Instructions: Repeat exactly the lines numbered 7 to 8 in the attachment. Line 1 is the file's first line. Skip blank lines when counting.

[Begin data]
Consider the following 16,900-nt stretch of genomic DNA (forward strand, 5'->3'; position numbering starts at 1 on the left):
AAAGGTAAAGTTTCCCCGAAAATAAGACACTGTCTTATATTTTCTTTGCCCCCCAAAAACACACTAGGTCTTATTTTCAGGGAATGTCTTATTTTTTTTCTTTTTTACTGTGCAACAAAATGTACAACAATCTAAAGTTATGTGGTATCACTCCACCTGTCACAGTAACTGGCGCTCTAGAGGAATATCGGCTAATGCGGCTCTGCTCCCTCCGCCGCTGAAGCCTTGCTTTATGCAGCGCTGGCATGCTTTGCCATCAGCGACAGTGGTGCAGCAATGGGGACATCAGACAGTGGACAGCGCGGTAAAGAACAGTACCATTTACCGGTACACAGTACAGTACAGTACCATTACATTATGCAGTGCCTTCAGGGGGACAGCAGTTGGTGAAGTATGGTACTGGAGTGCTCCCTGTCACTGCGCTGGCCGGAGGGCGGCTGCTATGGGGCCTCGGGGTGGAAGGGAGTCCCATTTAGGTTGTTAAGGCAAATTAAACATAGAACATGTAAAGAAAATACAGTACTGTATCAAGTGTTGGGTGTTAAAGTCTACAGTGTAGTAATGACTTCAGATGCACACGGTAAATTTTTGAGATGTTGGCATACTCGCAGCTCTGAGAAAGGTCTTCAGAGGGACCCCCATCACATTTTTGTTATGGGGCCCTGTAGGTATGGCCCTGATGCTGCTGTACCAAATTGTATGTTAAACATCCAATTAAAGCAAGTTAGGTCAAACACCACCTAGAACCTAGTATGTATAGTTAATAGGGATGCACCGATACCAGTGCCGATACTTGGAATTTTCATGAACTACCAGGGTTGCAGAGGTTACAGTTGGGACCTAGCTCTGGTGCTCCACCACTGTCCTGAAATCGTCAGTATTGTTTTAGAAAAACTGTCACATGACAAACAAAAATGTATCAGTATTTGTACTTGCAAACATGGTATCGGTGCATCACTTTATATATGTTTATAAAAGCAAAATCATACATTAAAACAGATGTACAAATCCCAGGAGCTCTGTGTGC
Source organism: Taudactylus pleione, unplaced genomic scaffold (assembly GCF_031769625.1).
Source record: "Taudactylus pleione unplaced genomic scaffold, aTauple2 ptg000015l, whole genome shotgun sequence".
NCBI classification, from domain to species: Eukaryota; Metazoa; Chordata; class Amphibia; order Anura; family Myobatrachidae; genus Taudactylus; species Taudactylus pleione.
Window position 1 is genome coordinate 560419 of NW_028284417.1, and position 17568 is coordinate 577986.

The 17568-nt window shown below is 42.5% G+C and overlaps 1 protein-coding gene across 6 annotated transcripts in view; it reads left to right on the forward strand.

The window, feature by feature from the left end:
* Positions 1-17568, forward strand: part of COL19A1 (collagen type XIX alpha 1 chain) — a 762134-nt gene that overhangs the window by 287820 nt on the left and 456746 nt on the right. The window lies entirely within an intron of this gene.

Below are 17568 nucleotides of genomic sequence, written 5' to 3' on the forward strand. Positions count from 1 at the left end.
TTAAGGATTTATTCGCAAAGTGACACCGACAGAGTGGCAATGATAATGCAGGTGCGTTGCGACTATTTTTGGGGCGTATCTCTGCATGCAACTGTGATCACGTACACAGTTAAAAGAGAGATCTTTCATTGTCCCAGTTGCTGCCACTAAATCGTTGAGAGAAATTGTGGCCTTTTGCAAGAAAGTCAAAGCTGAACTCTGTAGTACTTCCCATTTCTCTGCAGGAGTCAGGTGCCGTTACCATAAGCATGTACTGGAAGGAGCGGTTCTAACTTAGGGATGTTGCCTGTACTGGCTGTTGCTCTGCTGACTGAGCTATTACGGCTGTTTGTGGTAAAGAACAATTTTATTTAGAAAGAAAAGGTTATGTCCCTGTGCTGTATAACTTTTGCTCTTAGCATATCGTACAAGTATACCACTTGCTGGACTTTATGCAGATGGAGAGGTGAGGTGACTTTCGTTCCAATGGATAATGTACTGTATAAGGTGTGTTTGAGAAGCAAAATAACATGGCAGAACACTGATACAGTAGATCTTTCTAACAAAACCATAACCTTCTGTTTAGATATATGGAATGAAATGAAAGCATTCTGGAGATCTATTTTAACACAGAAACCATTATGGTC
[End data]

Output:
The 17568-nt window shown below is 42.5% G+C and overlaps 1 protein-coding gene across 6 annotated transcripts in view; it reads left to right on the forward strand.

The window, feature by feature from the left end: